The 2018 new year will open a second, more difficult, phase of Hurricane María relief efforts for Puerto Ricans in Central Florida, after the new arrivals center at Orlando International Airport closes its doors on December 29.
The shuttering of the facility – which has helped 34,000 mostly Puerto Ricans since it opened October 3, including at Miami-Dade airport and Port Everglades – will leave Central Florida with two relief centers, one each in Osceola and Seminole counties. Orange County, which partnered with agencies at the airport, is opening a relief center before year’s end.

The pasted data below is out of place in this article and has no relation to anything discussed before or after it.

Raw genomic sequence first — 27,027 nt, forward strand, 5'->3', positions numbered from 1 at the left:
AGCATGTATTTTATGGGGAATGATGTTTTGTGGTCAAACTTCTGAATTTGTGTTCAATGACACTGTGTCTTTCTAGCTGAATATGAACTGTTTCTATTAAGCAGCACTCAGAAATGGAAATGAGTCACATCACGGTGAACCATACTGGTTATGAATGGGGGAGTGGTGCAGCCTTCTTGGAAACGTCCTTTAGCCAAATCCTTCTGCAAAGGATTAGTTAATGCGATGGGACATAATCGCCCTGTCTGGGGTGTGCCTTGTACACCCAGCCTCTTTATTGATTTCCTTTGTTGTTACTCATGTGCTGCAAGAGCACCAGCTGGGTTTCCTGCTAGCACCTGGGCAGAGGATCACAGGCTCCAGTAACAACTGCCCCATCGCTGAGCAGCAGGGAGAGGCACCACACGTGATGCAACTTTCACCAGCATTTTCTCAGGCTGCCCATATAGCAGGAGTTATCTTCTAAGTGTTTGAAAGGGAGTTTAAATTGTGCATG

The assistance needed in the new year will be different from the aid first offered to evacuees, who are escaping unlivable conditions on the island – as of this writing, Puerto Rico has gone nearly 100 days without full electricity, the longest blackout in U.S. history. Orlando-area agencies have to grapple with efforts to help stabilize the lives of evacuees, by definition a thornier initiative, given the lack of available resources, most significantly affordable housing.
What happens when temporary housing vouchers expire for thousands of people living in motels mostly in Osceola and Orange? Will elected officials continue to point “that-a-way” toward who is responsible for stepping up to the plate? Will they join forces to tackle issues together?
The Hurricane María Disaster Relief Center, as the center is officially known, was an extraordinary move by gubernatorial executive order but it didn’t come with state dollars attached. Each agency has borne the cost of its involvement.